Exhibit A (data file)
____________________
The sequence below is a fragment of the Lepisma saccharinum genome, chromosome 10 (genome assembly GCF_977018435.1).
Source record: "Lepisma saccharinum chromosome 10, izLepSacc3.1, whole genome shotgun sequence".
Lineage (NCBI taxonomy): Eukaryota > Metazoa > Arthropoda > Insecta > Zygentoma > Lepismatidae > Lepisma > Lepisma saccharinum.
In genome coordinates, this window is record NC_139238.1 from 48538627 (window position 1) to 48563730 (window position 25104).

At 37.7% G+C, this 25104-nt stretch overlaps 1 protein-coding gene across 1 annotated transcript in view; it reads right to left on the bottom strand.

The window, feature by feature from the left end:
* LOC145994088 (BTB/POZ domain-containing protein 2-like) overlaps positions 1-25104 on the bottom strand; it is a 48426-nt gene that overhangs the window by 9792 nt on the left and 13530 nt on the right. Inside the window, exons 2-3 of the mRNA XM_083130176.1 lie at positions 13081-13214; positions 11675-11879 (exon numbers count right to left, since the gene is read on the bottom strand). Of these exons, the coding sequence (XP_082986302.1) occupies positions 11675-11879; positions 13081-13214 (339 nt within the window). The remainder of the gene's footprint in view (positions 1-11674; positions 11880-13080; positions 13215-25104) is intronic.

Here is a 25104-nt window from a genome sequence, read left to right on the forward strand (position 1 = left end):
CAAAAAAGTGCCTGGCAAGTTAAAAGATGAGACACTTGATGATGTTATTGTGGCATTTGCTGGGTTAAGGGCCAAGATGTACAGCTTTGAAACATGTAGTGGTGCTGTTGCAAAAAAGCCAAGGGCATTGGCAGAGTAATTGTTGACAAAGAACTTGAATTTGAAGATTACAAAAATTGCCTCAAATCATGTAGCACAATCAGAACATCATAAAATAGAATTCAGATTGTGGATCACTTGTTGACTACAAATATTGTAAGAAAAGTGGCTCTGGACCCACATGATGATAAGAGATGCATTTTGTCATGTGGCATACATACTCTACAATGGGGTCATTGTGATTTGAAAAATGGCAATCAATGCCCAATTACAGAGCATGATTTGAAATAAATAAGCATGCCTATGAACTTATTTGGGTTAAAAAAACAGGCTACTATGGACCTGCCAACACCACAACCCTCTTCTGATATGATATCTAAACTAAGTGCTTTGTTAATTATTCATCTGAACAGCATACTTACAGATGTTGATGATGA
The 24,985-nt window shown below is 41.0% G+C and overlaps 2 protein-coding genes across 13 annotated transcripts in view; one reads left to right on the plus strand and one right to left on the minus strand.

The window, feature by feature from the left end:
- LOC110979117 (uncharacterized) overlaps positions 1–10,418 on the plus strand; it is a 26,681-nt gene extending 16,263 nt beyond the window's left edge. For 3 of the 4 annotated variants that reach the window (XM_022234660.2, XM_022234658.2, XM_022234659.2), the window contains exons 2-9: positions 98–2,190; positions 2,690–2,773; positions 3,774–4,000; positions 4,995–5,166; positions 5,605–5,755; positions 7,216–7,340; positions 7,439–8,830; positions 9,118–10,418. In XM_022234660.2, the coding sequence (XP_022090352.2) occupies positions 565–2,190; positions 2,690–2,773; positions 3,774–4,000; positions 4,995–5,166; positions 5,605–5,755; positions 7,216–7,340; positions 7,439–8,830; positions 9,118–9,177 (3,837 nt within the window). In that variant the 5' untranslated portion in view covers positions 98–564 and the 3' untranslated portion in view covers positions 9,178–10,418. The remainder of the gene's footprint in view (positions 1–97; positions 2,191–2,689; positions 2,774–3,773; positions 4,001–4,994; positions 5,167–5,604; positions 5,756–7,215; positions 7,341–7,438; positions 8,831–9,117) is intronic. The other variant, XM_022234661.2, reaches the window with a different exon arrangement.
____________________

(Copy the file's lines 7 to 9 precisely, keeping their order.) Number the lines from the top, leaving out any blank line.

* LOC145994088 (BTB/POZ domain-containing protein 2-like) overlaps positions 1-25104 on the bottom strand; it is a 48426-nt gene that overhangs the window by 9792 nt on the left and 13530 nt on the right. Inside the window, exons 2-3 of the mRNA XM_083130176.1 lie at positions 13081-13214; positions 11675-11879 (exon numbers count right to left, since the gene is read on the bottom strand). Of these exons, the coding sequence (XP_082986302.1) occupies positions 11675-11879; positions 13081-13214 (339 nt within the window). The remainder of the gene's footprint in view (positions 1-11674; positions 11880-13080; positions 13215-25104) is intronic.

Here is a 25104-nt window from a genome sequence, read left to right on the forward strand (position 1 = left end):
CAAAAAAGTGCCTGGCAAGTTAAAAGATGAGACACTTGATGATGTTATTGTGGCATTTGCTGGGTTAAGGGCCAAGATGTACAGCTTTGAAACATGTAGTGGTGCTGTTGCAAAAAAGCCAAGGGCATTGGCAGAGTAATTGTTGACAAAGAACTTGAATTTGAAGATTACAAAAATTGCCTCAAATCATGTAGCACAATCAGAACATCATAAAATAGAATTCAGATTGTGGATCACTTGTTGACTACAAATATTGTAAGAAAAGTGGCTCTGGACCCACATGATGATAAGAGATGCATTTTGTCATGTGGCATACATACTCTACAATGGGGTCATTGTGATTTGAAAAATGGCAATCAATGCCCAATTACAGAGCATGATTTGAAATAAATAAGCATGCCTATGAACTTATTTGGGTTAAAAAAACAGGCTACTATGGACCTGCCAACACCACAACCCTCTTCTGATATGATATCTAAACTAAGTGCTTTGTTAATTATTCATCTGAACAGCATACTTACAGATGTTGATGATGA